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October 29, 1987|JOAN DRAKE | Times Staff Writer

For most of us, fresh pumpkins are little more than the stuff jack-o'-lanterns are made of. However, the Connecticut field pumpkin--as well as the Big Max and Lady Godiva varieties of this member of the squash family--can wear many other faces.

Today's pumpkins run the full gamut--from minis weighing only a few ounces to the gigantic Big Max that can tip the scale at anywhere from 50 to 125 pounds. Between these extremes are the more traditional-looking sugar and Connecticut field pumpkins (called by a variety of names by different seed companies), along with the more unusual yellow-hued Lady Godiva and white varieties.

According to Jan DeLyser, executive vice president of the Fresh Produce Council, a locally based trade group, this year's pumpkins "may be a little higher priced than usual. The warm weather that hit California in early October brought the crop on too fast, and some of the pumpkins (about 25%)

are not expected to last until Halloween. While regular-sized pumpkins may become scarce as Halloween approaches, there should be an ample supply of mini-pumpkins."

For most of us, the jack-o'-lanterns we carve for that holiday are the sole way we use fresh pumpkins. However, this member of the squash family can wear many other faces. Scoop out the seeds and stringy portion and mini pumpkins become individual soup bowls. Larger pumpkins may double as

tureens for soups or become the cooking vessel for a stew. Chunks of pumpkin can enhance a soup or be cooked to make a spicy butter to spread on cinnamon bread or pancakes.

Most sources we checked claim smaller pumpkins provide the best-tasting pulp, but Linda Ayers of Ayers Pumpkin Patch in Santa Paula says that the meat of Big Max pumpkins also has a good flavor.

She believes most people choose smaller pumpkins because they can't use the huge amount of pulp larger ones yield. Prompted by Ayers' comments on the sweetness of white-pumpkin meat, The Times Test Kitchen taste-tested pumpkins with white and orange rinds. Although flavors were very similar, meat from the white variety was more orange in color, sweeter in flavor and smoother in texture.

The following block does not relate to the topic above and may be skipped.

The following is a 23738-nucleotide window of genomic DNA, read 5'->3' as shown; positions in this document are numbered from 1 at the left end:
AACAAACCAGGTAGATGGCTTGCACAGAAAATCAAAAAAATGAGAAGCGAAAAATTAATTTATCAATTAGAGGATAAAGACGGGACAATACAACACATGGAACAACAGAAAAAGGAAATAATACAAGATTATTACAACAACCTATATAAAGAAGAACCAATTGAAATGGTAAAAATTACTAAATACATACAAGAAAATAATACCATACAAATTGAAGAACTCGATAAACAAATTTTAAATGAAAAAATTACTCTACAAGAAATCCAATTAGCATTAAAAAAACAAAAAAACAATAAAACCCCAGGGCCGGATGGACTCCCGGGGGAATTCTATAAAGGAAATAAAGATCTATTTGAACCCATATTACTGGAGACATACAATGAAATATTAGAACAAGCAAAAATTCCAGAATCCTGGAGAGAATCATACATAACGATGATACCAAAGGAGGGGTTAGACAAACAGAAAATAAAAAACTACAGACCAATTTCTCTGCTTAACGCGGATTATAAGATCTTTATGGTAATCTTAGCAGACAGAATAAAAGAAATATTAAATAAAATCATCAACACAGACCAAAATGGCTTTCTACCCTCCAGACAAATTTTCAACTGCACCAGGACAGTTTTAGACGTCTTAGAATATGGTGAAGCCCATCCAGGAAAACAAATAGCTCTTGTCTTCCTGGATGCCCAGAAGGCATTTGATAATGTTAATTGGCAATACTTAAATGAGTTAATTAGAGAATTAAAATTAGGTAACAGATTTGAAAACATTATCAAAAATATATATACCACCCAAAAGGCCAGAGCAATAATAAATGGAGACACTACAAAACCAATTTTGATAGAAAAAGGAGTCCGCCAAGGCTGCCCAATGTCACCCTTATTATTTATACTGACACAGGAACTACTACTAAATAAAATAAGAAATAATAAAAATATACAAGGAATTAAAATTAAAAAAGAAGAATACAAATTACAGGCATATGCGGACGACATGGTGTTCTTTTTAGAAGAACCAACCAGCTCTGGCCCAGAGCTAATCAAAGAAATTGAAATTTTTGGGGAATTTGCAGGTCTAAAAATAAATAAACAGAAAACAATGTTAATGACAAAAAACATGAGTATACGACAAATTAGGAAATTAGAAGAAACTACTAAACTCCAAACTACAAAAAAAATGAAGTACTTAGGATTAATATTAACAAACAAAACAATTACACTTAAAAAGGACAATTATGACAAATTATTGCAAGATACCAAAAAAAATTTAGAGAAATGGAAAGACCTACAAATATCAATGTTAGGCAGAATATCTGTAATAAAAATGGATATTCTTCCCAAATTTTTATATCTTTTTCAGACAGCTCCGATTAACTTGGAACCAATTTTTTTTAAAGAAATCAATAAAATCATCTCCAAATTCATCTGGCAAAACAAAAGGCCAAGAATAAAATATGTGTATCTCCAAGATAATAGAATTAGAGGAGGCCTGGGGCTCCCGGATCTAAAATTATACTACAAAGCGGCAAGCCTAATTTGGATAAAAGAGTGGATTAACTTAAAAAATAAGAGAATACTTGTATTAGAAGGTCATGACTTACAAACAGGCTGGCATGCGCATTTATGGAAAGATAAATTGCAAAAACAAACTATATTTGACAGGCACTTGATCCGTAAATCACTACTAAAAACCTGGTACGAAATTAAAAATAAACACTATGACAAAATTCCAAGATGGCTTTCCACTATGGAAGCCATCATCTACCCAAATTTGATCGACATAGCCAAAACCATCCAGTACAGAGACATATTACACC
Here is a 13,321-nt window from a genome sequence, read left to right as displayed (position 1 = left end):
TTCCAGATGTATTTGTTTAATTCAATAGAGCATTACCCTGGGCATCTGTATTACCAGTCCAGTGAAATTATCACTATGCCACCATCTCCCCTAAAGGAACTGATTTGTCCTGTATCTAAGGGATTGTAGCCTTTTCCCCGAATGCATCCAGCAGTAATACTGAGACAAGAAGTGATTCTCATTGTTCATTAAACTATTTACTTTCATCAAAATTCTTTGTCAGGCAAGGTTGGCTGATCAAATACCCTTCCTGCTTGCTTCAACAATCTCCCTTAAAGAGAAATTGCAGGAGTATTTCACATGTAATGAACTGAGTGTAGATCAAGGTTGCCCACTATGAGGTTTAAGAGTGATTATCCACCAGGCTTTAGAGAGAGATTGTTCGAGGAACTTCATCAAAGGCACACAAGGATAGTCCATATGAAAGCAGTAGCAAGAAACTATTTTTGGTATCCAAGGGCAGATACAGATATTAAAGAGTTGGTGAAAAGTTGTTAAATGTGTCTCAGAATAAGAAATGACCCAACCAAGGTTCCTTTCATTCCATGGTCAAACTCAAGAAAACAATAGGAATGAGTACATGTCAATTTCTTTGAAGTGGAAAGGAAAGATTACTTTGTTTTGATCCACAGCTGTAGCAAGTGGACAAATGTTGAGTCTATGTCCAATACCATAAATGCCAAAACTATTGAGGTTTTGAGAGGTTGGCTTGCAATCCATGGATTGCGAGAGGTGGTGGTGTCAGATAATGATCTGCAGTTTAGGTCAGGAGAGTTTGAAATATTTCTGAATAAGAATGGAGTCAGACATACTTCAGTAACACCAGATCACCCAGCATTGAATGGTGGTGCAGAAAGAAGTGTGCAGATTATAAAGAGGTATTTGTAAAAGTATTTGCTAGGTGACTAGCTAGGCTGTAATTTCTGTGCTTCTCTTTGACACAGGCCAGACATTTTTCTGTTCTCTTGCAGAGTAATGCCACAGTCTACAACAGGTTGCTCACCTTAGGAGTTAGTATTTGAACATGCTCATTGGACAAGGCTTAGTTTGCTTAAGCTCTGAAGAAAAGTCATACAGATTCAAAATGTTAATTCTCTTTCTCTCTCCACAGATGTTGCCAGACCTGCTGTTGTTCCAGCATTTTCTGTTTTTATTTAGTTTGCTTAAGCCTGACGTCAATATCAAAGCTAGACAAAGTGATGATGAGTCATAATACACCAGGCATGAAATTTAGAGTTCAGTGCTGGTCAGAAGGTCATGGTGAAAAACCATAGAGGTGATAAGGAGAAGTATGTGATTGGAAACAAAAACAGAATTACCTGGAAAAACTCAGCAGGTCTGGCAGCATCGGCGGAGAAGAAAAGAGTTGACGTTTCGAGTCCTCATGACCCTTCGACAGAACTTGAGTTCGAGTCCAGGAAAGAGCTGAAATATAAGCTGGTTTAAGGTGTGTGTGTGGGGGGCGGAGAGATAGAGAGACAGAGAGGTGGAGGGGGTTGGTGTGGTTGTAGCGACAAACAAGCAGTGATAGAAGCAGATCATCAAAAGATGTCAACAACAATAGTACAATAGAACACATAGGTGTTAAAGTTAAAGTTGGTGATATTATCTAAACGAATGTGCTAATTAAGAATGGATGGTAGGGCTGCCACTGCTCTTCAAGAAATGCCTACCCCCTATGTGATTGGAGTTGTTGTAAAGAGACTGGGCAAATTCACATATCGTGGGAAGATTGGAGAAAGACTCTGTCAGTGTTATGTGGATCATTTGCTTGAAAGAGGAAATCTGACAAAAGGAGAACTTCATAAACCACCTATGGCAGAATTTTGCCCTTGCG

Pumpkins, probably native to Central America, were already being widely grown by North American Indians when the first European colonists arrived. Settlers learned from the Indians to boil and bake pumpkin, as well as how to dry and grind it into meal for breads and puddings.

According to "The Women's Day Encyclopedia of Cookery" (Fawcett Publications: 1966, 1967), "The first New England pumpkin pie was made by cutting a slice from the top of the pumpkin, taking out the seeds and filling the cavity with milk and spices. Maple syrup or some natural sweetener was added and the whole was baked."

The flaky-crusted pies that have become a staple of our modern Thanksgiving feast developed later, as did canned pumpkin, now so readily available and convenient that most cooks opt to use it rather than making puree from an actual pumpkin.

Basic directions for cooking pumpkin and roasting the seeds are included along with today's recipes. Fresh or canned pumpkin may be used where pureed pumpkin is listed as an ingredient.

Stain glass by Envel Design Food Styling by Minnie Bernardino and Donna Deane


To boil: Halve pumpkin, remove seeds and stringy portion. Cut pumpkin into small pieces, then peel. Cook, covered, in small amount of boiling, salted water 25 to 30 minutes or until tender. Drain and mash or force through food mill. Place pumpkin in strainer and let drain 30 minutes to remove excess liquid.

To steam: Halve pumpkin, remove seeds and stringy portion. Cut into small pieces and peel. Place in vegetable steamer, large strainer or colander. Place over boiling water, cover tightly and steam 50 minutes or until until tender. Mash or force through food mill.

To bake: Halve pumpkin, remove seeds and stringy portion. Cut into 2-inch pieces and peel. Place in shallow baking dish and brush generously with melted butter or margarine. Season to taste with salt and pepper. Bake, uncovered, at 350 degrees 45 minutes or until tender, brushing several times with melted butter.


2 pounds beef stew meat, cut in 1 1/2-inch cubes

1 large onion, chopped

2 cloves garlic, minced

3 tablespoons oil

2 large tomatoes, chopped

1 large green pepper, chopped

Salt, pepper

1 teaspoon sugar

3 white potatoes, peeled and diced

3 sweet potatoes, peeled and diced

2 cups beef broth

1 medium pumpkin (about 6 pounds)

Butter or margarine, melted

1/4 cup dry Sherry

1 (1-pound) can whole kernel corn, drained

Chopped parsley

Trim any excess fat from beef and saute with onion and garlic in oil until meat is browned. Add tomatoes, green pepper, 1 tablespoon salt, 1/2 teaspoon pepper, sugar, white potatoes, sweet potatoes and broth. Cover and simmer 1 1/2 hours.

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